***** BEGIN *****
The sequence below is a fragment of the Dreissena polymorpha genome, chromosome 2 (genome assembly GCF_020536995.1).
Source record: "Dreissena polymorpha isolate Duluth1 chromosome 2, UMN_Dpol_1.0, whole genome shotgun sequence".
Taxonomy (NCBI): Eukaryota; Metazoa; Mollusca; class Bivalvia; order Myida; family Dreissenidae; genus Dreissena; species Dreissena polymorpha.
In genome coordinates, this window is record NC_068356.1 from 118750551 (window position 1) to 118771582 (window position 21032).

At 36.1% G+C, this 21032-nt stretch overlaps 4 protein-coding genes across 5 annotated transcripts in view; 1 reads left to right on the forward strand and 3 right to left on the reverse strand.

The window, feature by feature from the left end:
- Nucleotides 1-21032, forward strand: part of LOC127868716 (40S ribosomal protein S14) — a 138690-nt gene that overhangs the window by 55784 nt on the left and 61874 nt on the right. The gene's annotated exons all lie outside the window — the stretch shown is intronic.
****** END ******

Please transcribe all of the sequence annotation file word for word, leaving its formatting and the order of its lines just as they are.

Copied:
The sequence below is a fragment of the Dreissena polymorpha genome, chromosome 2 (genome assembly GCF_020536995.1).
Source record: "Dreissena polymorpha isolate Duluth1 chromosome 2, UMN_Dpol_1.0, whole genome shotgun sequence".
Taxonomy (NCBI): Eukaryota; Metazoa; Mollusca; class Bivalvia; order Myida; family Dreissenidae; genus Dreissena; species Dreissena polymorpha.
In genome coordinates, this window is record NC_068356.1 from 118750551 (window position 1) to 118771582 (window position 21032).

At 36.1% G+C, this 21032-nt stretch overlaps 4 protein-coding genes across 5 annotated transcripts in view; 1 reads left to right on the forward strand and 3 right to left on the reverse strand.

The window, feature by feature from the left end:
- Nucleotides 1-21032, forward strand: part of LOC127868716 (40S ribosomal protein S14) — a 138690-nt gene that overhangs the window by 55784 nt on the left and 61874 nt on the right. The gene's annotated exons all lie outside the window — the stretch shown is intronic.